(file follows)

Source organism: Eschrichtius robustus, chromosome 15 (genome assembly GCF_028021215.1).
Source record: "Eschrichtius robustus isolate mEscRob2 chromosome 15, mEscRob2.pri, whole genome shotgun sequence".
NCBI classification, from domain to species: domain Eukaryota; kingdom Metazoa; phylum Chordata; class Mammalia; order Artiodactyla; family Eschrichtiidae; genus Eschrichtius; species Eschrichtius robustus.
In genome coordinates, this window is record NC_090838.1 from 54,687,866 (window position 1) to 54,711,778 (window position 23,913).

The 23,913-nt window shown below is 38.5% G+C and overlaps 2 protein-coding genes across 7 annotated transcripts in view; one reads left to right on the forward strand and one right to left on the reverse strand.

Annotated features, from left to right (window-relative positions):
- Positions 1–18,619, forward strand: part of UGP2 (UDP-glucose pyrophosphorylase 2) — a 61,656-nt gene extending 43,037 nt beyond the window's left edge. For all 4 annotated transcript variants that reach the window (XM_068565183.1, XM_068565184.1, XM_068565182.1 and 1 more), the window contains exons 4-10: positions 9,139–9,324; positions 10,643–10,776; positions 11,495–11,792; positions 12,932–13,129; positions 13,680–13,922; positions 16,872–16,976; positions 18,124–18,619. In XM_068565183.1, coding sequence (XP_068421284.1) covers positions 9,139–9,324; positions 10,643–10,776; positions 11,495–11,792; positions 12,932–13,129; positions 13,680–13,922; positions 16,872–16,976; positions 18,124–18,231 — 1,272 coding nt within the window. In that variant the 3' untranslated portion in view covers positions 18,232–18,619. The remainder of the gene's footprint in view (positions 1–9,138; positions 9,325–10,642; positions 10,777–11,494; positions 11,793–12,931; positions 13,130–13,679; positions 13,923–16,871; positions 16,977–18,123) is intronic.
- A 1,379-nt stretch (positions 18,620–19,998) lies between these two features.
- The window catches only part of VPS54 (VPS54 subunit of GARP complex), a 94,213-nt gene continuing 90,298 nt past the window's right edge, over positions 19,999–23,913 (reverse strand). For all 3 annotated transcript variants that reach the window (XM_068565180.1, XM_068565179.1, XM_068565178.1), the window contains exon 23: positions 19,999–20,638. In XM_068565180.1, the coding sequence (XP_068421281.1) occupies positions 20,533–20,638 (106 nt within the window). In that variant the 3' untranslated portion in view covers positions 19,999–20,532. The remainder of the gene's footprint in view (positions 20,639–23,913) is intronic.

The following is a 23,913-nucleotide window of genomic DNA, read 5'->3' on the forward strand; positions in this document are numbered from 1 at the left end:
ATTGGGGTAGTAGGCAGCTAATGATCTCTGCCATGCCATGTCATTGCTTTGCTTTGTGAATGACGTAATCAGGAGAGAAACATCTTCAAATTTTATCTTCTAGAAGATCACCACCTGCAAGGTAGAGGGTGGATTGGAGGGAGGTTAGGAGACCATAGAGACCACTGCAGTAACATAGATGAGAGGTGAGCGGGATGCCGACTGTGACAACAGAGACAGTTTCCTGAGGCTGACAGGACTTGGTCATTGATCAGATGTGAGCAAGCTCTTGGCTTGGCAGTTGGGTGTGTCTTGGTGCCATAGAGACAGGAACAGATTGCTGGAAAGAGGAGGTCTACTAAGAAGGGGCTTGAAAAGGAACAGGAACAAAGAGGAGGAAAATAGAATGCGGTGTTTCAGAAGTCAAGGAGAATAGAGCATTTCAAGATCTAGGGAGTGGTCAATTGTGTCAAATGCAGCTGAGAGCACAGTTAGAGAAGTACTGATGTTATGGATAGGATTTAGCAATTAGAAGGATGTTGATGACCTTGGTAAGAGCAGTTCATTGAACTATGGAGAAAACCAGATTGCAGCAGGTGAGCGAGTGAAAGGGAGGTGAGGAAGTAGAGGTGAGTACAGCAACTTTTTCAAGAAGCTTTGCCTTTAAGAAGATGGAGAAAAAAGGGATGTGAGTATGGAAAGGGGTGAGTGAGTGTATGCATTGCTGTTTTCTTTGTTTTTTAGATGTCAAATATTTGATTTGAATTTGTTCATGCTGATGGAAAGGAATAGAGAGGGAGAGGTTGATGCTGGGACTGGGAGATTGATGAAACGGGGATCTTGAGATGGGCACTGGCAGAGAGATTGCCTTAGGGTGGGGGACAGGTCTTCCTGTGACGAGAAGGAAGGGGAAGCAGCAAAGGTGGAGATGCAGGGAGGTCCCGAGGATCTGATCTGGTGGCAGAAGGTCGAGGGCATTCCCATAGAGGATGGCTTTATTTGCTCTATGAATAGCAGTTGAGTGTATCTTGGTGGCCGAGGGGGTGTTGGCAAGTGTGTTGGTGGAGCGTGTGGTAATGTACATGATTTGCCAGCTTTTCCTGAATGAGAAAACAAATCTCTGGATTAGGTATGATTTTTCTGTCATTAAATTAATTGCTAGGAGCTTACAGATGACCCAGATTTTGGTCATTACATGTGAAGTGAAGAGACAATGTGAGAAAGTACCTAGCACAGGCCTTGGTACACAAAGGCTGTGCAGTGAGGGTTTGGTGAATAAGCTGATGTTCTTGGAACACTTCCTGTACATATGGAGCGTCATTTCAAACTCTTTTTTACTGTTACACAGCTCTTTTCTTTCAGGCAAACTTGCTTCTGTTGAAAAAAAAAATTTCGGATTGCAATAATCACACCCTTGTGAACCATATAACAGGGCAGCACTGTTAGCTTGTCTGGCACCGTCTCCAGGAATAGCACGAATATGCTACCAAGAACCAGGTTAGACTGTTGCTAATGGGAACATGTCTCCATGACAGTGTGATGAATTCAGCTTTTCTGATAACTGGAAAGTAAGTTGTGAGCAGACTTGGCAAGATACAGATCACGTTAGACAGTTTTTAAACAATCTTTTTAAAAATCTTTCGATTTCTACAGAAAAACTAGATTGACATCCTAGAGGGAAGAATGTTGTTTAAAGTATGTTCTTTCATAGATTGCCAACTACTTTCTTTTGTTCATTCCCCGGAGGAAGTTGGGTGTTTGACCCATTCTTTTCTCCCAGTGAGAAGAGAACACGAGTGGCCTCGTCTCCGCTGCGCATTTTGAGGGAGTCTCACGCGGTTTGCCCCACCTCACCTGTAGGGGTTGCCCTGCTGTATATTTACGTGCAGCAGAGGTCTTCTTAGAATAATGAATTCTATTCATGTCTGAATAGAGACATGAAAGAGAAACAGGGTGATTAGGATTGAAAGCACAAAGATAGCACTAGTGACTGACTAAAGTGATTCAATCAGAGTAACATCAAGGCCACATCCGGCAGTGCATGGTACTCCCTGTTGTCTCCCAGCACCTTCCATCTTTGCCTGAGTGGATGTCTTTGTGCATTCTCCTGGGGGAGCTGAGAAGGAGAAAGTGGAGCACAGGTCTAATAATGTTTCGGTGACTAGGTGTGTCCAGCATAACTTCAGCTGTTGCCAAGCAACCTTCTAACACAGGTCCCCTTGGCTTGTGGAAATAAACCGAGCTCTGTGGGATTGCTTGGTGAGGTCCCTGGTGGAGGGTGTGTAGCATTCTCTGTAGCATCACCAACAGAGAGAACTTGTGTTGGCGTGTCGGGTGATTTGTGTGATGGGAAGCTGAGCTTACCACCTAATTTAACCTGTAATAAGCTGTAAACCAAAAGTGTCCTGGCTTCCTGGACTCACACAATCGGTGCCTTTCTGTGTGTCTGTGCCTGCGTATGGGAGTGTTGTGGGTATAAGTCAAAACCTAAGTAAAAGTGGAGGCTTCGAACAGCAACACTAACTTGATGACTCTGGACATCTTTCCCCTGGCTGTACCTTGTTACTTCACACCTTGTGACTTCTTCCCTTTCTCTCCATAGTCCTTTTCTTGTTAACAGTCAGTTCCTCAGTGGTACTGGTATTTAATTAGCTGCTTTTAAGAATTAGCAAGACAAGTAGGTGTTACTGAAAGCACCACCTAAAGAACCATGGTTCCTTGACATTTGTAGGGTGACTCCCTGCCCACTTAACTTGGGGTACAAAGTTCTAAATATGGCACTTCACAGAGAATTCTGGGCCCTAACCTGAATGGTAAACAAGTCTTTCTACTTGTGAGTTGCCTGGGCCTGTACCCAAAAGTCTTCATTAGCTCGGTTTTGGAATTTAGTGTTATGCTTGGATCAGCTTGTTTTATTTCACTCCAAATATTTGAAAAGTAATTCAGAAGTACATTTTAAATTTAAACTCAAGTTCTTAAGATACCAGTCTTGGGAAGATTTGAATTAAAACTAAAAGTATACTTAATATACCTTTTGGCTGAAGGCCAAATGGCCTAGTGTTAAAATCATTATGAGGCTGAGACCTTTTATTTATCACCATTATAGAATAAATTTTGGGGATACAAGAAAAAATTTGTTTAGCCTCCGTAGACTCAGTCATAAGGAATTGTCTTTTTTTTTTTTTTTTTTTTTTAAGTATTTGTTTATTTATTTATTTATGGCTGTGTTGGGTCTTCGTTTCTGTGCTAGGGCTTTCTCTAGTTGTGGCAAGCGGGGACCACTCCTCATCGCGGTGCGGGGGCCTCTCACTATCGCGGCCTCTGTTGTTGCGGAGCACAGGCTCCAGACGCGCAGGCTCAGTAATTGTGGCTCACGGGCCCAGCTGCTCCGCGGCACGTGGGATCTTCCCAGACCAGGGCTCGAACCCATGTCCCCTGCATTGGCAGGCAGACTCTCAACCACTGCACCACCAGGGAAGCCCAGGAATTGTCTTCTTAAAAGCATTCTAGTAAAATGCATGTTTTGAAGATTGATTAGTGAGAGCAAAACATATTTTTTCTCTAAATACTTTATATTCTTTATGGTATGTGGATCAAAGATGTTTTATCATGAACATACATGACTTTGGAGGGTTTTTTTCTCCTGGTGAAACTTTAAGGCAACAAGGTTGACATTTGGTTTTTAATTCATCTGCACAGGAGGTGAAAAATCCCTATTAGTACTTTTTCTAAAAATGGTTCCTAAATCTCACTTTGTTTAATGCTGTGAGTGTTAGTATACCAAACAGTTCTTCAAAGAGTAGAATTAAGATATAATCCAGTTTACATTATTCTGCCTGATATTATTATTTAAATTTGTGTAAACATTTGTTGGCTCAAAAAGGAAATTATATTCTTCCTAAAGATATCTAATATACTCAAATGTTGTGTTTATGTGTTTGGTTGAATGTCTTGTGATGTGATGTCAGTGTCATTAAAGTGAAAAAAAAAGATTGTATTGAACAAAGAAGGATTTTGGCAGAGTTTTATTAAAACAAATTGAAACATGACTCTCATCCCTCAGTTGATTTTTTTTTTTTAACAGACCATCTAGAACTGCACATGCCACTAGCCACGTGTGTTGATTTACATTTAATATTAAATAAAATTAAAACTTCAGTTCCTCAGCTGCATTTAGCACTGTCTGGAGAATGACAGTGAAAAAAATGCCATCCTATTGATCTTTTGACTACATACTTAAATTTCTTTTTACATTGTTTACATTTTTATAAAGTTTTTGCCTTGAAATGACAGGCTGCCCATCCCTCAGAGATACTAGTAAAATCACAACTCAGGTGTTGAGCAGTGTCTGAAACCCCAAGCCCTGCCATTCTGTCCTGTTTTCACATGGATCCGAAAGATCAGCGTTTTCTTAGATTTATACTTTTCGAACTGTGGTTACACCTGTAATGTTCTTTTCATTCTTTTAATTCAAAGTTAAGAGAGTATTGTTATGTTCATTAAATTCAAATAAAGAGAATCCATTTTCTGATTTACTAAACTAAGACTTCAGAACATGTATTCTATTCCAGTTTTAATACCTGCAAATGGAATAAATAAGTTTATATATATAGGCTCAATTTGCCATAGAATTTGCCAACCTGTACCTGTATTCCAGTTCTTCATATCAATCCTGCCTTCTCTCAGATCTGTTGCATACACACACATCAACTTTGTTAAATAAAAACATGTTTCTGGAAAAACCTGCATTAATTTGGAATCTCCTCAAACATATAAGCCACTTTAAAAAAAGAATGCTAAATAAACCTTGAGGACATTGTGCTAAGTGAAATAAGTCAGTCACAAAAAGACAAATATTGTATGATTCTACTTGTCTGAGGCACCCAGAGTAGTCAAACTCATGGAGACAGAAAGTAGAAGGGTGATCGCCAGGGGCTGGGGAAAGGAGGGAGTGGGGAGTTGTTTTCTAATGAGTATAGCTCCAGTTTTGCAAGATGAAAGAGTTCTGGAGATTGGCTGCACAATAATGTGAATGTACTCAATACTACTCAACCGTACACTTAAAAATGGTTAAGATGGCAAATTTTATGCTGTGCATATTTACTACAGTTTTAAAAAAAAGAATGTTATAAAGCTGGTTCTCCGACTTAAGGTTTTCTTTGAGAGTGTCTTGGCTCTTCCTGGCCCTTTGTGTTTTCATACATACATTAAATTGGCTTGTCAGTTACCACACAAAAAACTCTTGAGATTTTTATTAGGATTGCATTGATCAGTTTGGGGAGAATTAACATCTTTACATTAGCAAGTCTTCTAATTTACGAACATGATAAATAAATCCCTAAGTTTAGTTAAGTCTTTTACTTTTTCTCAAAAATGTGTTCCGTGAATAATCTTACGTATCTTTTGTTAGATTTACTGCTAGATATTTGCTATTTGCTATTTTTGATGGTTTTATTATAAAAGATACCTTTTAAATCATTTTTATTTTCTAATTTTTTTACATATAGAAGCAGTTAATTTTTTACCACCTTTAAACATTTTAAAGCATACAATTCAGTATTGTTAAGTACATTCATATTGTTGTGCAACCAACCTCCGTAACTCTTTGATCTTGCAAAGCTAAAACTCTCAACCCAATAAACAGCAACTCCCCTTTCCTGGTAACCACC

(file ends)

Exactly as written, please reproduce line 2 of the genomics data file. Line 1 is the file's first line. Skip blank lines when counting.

Source record: "Eschrichtius robustus isolate mEscRob2 chromosome 15, mEscRob2.pri, whole genome shotgun sequence".